Magic Breakfast

The Magic Breakfast project provided schools with support and resources to offer a free, universal, before-school breakfast club, including to all Year 2 and Year 6 pupils. The aim of the project was to improve attainment outcomes by increasing the number of children who ate a healthy breakfast. 


Cross curriculum



Key Stage 1

Key stage

EEF Summary

The EEF tested the impact of Magic Breakfast clubs on pupil attainment in relatively disadvantaged primary schools. There has been considerable interest in school meals over recent years, including the introduction of universal infant free school meals and breakfast club pilots in England, and new policy on breakfast provision in Wales. We funded this project because despite the policy interest, there was limited evidence of the impact of breakfast clubs on attainment.

Our evaluation found that supporting schools to run a free of charge, universal breakfast club before school delivered an average of 2 months’ additional progress for pupils. Interestingly, it appears that it was not whether more pupils ate breakfast at all that made the difference, but whether more were going to the school breakfast club. It may be that school breakfasts are more nutritious, or that attending the club effectively prepares pupils for learning. Breakfast club schools also saw an improvement in pupil behaviour. This suggests that breakfast clubs provide an opportunity to improve outcomes for all children, not just those who attend breakfast club, through better classroom environments.

Schools should consider breakfast clubs as a cost effective way to raise pupil attainment. Schools wishing to achieve a similar impact of 2 months’ additional progress should aim to deliver a breakfast club similar to the model tested here: free, universal and before school.

Research Results

KS1 Maths

Months' Progress
Evidence Strength

KS1 Reading

Months' Progress
Evidence Strength

KS1 Writing

Months' Progress
Evidence Strength

KS2 Reading

Months' Progress
Evidence Strength

KS2 Maths

Months' Progress
Evidence Strength

Were the schools in the trial similar to my school?

106 schools took part in the trial. 71 of which were rated good or outstanding by Ofsted.

56% of pupils have ever been eligible for free school meals. 23% of pupils had special educational needs.

Could I implement this in my school?

Magic Breakfast is a charity that supports schools in providing healthy breakfasts to children. More information on Magic Breakfast can be found here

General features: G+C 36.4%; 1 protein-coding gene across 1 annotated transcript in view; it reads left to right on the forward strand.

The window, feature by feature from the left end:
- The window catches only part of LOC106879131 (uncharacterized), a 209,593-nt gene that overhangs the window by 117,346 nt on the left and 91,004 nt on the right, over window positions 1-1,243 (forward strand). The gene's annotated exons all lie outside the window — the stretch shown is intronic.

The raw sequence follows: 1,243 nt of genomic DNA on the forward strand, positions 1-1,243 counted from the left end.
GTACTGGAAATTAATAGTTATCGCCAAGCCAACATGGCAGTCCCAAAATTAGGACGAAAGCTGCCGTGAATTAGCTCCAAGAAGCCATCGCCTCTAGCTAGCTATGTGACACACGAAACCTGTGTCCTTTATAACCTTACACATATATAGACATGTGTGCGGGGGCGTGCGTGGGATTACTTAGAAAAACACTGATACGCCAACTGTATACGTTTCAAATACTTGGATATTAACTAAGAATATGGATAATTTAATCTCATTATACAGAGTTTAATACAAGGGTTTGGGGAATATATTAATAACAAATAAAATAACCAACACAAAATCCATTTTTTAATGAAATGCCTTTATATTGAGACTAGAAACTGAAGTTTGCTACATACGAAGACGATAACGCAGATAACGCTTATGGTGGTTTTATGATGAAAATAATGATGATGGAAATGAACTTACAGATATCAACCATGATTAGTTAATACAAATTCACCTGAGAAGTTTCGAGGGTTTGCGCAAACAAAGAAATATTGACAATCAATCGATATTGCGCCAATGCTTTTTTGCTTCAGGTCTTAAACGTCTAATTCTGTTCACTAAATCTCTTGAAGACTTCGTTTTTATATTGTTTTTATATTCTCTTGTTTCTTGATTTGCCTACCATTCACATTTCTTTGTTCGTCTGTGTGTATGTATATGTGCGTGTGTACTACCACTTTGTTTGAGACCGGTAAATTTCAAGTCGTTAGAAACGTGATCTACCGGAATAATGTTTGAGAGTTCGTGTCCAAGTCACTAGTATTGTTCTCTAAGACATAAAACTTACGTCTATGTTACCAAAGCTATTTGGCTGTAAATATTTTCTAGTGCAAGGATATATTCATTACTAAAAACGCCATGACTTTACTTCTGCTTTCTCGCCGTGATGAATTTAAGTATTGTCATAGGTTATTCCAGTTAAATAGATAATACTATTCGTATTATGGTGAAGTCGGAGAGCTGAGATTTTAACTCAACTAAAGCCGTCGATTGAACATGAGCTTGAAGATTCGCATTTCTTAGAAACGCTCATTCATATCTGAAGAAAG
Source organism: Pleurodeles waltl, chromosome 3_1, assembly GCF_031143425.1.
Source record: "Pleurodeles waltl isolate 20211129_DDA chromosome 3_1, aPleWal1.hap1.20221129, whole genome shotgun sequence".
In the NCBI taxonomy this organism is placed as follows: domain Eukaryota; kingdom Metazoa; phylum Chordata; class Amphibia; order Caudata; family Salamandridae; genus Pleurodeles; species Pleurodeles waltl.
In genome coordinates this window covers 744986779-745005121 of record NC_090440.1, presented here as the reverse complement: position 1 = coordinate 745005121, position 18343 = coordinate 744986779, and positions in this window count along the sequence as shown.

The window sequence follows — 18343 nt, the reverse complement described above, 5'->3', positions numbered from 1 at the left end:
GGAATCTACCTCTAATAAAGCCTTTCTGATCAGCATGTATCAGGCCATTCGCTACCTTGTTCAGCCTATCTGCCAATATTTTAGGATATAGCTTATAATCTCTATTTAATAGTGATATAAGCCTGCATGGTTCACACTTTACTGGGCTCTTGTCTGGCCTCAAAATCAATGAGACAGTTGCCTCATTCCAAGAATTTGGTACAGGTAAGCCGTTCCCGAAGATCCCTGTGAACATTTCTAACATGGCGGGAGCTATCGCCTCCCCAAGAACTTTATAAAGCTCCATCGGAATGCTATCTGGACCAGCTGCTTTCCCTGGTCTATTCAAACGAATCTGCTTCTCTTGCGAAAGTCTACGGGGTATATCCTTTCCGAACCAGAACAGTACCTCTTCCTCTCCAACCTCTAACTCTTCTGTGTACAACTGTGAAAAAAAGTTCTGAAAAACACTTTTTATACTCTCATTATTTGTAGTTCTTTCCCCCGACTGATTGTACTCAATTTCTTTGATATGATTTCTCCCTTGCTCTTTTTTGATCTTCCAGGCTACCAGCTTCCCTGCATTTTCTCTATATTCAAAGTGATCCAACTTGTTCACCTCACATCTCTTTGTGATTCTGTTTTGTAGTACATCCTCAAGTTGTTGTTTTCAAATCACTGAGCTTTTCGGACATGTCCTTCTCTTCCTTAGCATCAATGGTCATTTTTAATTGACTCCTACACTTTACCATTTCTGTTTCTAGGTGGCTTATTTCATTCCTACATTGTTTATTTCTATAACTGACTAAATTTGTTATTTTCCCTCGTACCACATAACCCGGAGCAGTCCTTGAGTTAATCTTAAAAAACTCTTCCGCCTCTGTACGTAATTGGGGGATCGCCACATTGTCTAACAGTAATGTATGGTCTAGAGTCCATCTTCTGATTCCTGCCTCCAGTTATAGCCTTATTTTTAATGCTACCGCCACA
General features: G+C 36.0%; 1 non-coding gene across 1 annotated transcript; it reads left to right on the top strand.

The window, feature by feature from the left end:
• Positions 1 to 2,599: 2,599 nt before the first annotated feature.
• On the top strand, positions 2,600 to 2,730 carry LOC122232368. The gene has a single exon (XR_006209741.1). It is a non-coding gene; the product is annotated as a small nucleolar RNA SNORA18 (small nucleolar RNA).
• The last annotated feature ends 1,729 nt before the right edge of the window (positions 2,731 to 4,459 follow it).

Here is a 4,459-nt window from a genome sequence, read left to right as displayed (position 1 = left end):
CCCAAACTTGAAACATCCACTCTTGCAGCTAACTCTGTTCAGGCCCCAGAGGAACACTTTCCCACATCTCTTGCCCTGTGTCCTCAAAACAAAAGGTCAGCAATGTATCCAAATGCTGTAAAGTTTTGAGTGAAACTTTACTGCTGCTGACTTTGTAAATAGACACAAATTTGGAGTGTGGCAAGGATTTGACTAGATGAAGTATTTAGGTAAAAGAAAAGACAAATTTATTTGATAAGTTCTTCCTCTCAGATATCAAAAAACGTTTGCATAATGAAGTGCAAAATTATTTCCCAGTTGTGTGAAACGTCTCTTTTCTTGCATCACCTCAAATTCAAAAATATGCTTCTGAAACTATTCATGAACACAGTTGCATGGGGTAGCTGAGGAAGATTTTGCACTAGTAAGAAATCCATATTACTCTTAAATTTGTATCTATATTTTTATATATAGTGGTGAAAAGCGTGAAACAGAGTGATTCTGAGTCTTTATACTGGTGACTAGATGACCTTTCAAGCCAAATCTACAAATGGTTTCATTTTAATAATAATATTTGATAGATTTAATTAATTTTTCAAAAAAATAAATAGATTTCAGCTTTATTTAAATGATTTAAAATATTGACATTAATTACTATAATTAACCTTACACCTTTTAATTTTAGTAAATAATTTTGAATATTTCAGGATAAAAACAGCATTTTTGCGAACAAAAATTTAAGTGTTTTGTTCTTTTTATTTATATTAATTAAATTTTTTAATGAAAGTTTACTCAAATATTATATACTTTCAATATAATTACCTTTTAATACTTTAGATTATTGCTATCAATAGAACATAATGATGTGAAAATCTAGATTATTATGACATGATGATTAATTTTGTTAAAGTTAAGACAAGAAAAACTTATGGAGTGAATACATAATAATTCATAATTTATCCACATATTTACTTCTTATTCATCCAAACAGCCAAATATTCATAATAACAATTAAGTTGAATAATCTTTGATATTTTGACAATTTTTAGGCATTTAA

Delivered by


Whole School

Participant group


1 Year

Intervention length

How much will it cost?

The cost per pupil per year over three years is £11.86, averaged across all pupils in the breakfast club schools. The total cost was, on average, £4,462.11 per school. In addition, schools used 820 person-hours per year to deliver the intervention. On average, this included 87 teacher hours, 449 teaching assistant hours, 164 support staff hours, and 100 volunteer hours over the year.



Cost per pupil


0.0 Days

Training time per staff member

Evaluation info





Key Stage

Key Stage 1

Start date

January 2014

End date

January 2017

Type of trial

Effectiveness Trial

Evaluation Conclusions

  1. Year 2 children in breakfast club schools experienced around two months’ additional progress compared to Year 2 children in the other schools in the trial. These positive results would be unlikely to occur by chance.

  2. For Year 6 children in breakfast club schools, results for the main outcomes, reading and maths, were positive but could have occurred by chance. However, on other measures of writing and English they experienced around two months’ progress compared to the other Year 6 children. These positive results would be unlikely to occur by chance.

  3. The findings suggest that it is not just eating breakfast that delivers improvements, but attending a breakfast club. This could be due to the content of the breakfast itself, or to other social or educational benefits of the club.

  4. Pupil behaviour, as measured by a teacher survey, improved in breakfast club schools. This is interesting because it shows that breakfast clubs may improve outcomes for children who do not even attend breakfast club, by improving classroom environments.

  5. Activities thought to increase take-up of the breakfast provision included promoting it to parents and encouraging all children to attend while sensitively targeting pupils most likely to benefit. The project required additional staff time which some schools found difficult to provide without charging for breakfast.

  1. Updated: 4th September, 2019

    Printable project summary

    1 MB pdf - EEF-magic-breakfast.pdf

Full project description